Hi TJ, Unfortunately, like the wealth management industry the life insurance industry was consolidated by the banks during the 2000s and it is now an oligopoly market structure.
Oligopoly market structures differ from other market structures (monopoly, monopolistic competitive and competitive) in that the oligopoly market structure cannot increase customer prices with ease like a monopoly can. An oligopoly market structure faces a kinked demand curve. With a kinked demand curve profit and a barrier to entry is created by lowering input costs rather than raising consumer prices. Therefore, the game of the life companies (banks) is to screw the suppliers. Screwing the suppliers (advisers) in the life insurance industry is occurring in three ways.
1. Technology gains are making it cheaper and easier to distribute product directly to consumers;
2. The best interest duty under FOFA legislation says that we have to "take any other step that, at the time the advice is provided, would reasonably be regarded as being in the best interests of the client, given the client’s relevant circumstances." As such we are legally bound to provide advice on a client’s life insurance needs no matter what the client wants. Therefore, life insurance companies do not have to make it as attractive under FOFA for advisers to provide life insurance advice as we are forced to do it regardless. The banks never complained about FOFA did they??????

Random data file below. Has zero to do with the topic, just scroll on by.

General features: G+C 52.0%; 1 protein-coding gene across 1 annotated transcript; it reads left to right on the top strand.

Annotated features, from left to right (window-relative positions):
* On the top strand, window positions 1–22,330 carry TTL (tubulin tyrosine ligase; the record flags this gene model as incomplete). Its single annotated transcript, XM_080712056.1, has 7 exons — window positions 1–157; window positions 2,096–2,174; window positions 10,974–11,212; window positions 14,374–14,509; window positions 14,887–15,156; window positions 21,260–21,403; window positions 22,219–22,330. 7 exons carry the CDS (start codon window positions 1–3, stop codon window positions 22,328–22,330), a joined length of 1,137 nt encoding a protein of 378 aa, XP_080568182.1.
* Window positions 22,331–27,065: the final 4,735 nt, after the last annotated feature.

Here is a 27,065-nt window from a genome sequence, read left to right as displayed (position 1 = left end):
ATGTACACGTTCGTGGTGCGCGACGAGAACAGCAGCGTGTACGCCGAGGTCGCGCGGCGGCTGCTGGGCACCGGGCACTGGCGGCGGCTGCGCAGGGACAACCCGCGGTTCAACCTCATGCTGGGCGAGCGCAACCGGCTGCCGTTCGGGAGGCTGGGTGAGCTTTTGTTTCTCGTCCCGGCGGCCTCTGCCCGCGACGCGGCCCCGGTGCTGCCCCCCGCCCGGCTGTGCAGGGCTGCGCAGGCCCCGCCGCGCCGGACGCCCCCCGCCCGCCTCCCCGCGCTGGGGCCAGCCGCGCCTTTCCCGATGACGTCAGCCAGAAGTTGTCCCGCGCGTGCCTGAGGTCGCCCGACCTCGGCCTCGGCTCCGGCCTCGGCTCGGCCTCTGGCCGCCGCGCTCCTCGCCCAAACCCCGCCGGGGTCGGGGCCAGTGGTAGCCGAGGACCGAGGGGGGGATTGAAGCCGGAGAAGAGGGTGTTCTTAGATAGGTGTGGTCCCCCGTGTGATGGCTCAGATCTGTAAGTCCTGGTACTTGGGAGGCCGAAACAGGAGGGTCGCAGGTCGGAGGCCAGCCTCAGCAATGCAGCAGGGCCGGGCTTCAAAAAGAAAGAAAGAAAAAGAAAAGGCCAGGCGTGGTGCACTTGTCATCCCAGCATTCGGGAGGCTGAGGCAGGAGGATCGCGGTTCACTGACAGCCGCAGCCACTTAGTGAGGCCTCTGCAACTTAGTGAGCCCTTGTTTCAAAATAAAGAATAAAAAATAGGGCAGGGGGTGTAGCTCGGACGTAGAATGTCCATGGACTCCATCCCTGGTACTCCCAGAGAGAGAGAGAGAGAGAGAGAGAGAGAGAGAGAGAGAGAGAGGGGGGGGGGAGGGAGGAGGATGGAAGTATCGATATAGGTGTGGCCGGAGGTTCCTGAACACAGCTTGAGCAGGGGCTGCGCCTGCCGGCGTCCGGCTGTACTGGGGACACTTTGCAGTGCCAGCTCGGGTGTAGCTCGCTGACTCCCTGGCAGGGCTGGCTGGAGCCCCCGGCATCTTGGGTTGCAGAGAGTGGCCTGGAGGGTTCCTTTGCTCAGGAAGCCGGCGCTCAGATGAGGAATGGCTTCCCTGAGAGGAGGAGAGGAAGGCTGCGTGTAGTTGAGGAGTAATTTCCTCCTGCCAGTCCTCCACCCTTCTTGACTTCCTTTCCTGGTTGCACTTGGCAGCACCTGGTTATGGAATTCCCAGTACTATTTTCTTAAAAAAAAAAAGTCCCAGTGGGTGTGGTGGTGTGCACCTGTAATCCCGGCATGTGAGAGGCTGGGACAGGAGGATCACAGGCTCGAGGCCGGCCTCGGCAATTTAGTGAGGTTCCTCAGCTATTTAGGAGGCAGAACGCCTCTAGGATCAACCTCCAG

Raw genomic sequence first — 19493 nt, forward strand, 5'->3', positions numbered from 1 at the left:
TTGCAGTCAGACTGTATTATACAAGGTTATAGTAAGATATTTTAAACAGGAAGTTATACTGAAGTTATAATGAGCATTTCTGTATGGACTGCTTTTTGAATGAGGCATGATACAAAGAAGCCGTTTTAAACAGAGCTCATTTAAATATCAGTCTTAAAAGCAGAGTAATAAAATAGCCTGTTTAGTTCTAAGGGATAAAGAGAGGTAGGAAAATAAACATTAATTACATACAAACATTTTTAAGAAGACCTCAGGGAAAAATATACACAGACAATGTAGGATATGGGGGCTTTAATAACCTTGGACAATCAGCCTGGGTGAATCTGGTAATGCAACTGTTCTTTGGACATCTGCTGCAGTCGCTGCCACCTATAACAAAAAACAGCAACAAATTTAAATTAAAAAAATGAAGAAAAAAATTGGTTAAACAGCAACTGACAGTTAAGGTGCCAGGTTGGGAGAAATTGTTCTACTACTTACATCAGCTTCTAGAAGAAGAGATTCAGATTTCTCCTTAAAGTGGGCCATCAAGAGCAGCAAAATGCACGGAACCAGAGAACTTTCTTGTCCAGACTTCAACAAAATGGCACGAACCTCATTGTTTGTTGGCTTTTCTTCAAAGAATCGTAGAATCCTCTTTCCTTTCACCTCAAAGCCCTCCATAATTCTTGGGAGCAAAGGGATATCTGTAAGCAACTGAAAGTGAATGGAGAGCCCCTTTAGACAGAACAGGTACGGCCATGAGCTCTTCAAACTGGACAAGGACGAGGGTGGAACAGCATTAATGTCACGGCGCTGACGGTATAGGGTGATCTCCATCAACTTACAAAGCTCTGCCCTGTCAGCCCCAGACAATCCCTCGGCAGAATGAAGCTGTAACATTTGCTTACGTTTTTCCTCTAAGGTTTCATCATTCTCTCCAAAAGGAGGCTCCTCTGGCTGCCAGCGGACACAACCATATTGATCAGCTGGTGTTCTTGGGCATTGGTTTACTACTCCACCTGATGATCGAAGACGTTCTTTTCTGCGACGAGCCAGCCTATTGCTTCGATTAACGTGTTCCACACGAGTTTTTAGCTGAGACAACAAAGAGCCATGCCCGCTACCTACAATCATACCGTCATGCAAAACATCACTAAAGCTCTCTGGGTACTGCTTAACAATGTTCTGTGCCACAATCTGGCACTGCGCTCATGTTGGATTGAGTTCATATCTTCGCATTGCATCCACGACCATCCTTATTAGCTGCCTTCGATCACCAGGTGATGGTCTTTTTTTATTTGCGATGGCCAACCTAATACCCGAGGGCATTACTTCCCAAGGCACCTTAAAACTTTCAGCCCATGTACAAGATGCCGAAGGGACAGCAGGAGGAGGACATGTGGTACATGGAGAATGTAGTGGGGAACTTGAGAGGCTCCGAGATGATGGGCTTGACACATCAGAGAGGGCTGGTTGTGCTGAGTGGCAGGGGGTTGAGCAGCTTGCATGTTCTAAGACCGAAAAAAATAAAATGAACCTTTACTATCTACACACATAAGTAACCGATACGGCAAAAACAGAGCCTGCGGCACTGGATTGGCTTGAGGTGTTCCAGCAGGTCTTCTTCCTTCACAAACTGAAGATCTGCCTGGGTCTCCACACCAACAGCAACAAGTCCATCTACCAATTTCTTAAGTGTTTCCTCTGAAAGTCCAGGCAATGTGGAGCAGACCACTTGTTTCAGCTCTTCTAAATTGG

3. The LIF reforms are not about “churn”. Churn was the excuse used to implement a government backed form of collusion where all life insurance companies collectively acted through the FSC to equally lower their input costs (adviser commissions). Worst of all this was done by a Liberal government. We are supposed to be a free market capitalist economy, but in this case, the government is setting the price paid to life insurance advisers at the bequest of big business.
Financial advice that relies on product for revenue will be squeezed to a bare existence just like the dairy farmers are as suppliers to the supermarket industry. This is the nature of an oligopoly market structure.
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